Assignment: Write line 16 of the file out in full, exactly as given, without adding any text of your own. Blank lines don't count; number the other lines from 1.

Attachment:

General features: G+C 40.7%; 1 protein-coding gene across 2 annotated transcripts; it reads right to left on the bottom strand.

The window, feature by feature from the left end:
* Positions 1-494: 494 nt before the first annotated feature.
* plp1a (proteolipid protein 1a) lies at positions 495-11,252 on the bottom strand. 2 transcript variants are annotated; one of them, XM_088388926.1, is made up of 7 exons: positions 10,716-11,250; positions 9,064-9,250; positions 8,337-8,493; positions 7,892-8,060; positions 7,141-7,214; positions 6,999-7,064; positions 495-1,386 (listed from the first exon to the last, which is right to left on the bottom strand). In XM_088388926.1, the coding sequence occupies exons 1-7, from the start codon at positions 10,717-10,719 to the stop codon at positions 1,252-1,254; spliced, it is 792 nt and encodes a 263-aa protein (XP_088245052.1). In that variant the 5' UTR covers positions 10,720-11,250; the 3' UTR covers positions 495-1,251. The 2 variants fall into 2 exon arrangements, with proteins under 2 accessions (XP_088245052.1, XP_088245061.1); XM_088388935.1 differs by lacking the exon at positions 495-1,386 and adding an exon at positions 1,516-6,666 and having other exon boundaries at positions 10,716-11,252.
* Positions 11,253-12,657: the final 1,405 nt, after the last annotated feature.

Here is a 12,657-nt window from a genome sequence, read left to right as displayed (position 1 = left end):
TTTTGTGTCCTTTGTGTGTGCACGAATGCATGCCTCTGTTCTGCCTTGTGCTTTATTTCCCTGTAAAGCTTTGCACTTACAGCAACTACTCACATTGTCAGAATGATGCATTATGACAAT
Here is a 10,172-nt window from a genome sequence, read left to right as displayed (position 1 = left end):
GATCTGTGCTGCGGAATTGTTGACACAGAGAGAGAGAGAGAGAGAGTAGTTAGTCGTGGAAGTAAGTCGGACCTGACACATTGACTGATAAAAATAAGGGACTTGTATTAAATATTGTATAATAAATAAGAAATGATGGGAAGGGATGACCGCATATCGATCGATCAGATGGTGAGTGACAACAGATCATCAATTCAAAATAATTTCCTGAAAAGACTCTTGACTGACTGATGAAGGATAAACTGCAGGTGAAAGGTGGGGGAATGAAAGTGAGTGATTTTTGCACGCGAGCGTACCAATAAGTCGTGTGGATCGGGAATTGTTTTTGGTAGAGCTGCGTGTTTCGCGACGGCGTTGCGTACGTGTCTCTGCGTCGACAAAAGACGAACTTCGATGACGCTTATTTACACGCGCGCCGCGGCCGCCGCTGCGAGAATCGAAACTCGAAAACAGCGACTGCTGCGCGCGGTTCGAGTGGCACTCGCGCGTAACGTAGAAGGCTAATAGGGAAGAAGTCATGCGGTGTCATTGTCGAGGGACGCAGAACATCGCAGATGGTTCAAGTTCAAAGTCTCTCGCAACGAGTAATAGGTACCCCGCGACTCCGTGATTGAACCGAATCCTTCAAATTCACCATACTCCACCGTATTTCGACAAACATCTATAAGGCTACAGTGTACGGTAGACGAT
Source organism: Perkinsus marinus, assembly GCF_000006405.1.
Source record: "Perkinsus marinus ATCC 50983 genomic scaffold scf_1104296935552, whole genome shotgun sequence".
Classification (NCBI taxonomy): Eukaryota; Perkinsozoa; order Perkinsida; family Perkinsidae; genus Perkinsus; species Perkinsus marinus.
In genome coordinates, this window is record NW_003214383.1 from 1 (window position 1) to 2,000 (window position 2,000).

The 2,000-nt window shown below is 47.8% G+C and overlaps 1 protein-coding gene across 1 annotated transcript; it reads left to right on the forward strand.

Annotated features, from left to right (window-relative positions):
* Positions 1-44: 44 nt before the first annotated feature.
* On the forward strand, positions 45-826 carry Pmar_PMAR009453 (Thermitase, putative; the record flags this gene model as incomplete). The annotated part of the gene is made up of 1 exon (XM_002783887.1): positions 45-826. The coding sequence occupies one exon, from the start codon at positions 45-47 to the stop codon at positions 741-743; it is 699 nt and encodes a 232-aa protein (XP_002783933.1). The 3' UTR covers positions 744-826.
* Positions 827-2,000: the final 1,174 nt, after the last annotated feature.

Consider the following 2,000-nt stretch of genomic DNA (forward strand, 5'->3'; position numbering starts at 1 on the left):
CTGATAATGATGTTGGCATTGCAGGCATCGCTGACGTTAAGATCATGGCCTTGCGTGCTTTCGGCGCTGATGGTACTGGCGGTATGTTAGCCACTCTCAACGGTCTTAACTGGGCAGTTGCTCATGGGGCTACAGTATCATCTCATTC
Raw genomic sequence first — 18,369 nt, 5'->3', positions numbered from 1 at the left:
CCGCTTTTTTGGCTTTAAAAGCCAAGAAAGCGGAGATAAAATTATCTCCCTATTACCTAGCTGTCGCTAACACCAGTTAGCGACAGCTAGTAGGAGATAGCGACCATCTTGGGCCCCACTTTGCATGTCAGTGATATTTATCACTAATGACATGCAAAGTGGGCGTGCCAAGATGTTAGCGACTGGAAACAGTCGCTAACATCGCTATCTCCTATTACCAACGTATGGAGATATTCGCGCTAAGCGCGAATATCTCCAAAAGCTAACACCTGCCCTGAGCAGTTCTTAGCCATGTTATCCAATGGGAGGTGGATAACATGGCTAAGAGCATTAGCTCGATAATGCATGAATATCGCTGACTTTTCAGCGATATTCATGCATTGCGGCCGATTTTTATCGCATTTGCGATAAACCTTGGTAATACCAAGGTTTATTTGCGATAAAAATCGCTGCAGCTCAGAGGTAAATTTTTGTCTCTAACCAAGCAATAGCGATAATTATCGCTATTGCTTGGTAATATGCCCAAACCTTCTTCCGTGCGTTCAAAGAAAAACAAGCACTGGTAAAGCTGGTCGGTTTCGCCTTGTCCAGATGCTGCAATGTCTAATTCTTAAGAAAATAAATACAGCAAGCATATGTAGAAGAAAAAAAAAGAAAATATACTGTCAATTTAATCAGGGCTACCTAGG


* Positions 1-44: 44 nt before the first annotated feature.